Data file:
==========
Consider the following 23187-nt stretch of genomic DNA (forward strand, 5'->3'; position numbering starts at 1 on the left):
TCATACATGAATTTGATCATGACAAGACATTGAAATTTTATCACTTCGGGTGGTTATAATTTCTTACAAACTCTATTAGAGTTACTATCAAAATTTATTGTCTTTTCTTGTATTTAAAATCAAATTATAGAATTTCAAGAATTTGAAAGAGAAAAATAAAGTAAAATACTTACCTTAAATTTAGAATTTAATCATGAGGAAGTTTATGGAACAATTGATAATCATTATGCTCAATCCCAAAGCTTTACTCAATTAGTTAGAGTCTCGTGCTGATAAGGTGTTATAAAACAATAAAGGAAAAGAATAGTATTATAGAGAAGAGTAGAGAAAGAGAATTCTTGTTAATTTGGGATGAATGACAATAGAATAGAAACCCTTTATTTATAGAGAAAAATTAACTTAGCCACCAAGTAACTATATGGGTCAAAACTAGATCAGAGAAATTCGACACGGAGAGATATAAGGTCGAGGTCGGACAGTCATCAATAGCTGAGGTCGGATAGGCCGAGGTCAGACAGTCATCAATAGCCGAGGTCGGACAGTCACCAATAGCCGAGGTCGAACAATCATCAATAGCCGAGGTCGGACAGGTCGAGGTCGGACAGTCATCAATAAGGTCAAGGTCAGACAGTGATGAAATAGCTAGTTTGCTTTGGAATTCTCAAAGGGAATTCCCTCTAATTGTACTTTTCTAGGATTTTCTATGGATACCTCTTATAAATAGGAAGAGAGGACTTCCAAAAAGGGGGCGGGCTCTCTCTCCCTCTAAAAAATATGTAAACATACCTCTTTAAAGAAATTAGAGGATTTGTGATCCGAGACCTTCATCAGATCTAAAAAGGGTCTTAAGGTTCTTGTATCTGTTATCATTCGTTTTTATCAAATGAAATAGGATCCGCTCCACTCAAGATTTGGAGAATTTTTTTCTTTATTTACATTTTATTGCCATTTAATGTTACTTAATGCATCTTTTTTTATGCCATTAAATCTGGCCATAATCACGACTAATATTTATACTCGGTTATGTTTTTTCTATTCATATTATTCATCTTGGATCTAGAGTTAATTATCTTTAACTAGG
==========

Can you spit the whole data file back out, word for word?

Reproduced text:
Consider the following 23187-nt stretch of genomic DNA (forward strand, 5'->3'; position numbering starts at 1 on the left):
TCATACATGAATTTGATCATGACAAGACATTGAAATTTTATCACTTCGGGTGGTTATAATTTCTTACAAACTCTATTAGAGTTACTATCAAAATTTATTGTCTTTTCTTGTATTTAAAATCAAATTATAGAATTTCAAGAATTTGAAAGAGAAAAATAAAGTAAAATACTTACCTTAAATTTAGAATTTAATCATGAGGAAGTTTATGGAACAATTGATAATCATTATGCTCAATCCCAAAGCTTTACTCAATTAGTTAGAGTCTCGTGCTGATAAGGTGTTATAAAACAATAAAGGAAAAGAATAGTATTATAGAGAAGAGTAGAGAAAGAGAATTCTTGTTAATTTGGGATGAATGACAATAGAATAGAAACCCTTTATTTATAGAGAAAAATTAACTTAGCCACCAAGTAACTATATGGGTCAAAACTAGATCAGAGAAATTCGACACGGAGAGATATAAGGTCGAGGTCGGACAGTCATCAATAGCTGAGGTCGGATAGGCCGAGGTCAGACAGTCATCAATAGCCGAGGTCGGACAGTCACCAATAGCCGAGGTCGAACAATCATCAATAGCCGAGGTCGGACAGGTCGAGGTCGGACAGTCATCAATAAGGTCAAGGTCAGACAGTGATGAAATAGCTAGTTTGCTTTGGAATTCTCAAAGGGAATTCCCTCTAATTGTACTTTTCTAGGATTTTCTATGGATACCTCTTATAAATAGGAAGAGAGGACTTCCAAAAAGGGGGCGGGCTCTCTCTCCCTCTAAAAAATATGTAAACATACCTCTTTAAAGAAATTAGAGGATTTGTGATCCGAGACCTTCATCAGATCTAAAAAGGGTCTTAAGGTTCTTGTATCTGTTATCATTCGTTTTTATCAAATGAAATAGGATCCGCTCCACTCAAGATTTGGAGAATTTTTTTCTTTATTTACATTTTATTGCCATTTAATGTTACTTAATGCATCTTTTTTTATGCCATTAAATCTGGCCATAATCACGACTAATATTTATACTCGGTTATGTTTTTTCTATTCATATTATTCATCTTGGATCTAGAGTTAATTATCTTTAACTAGG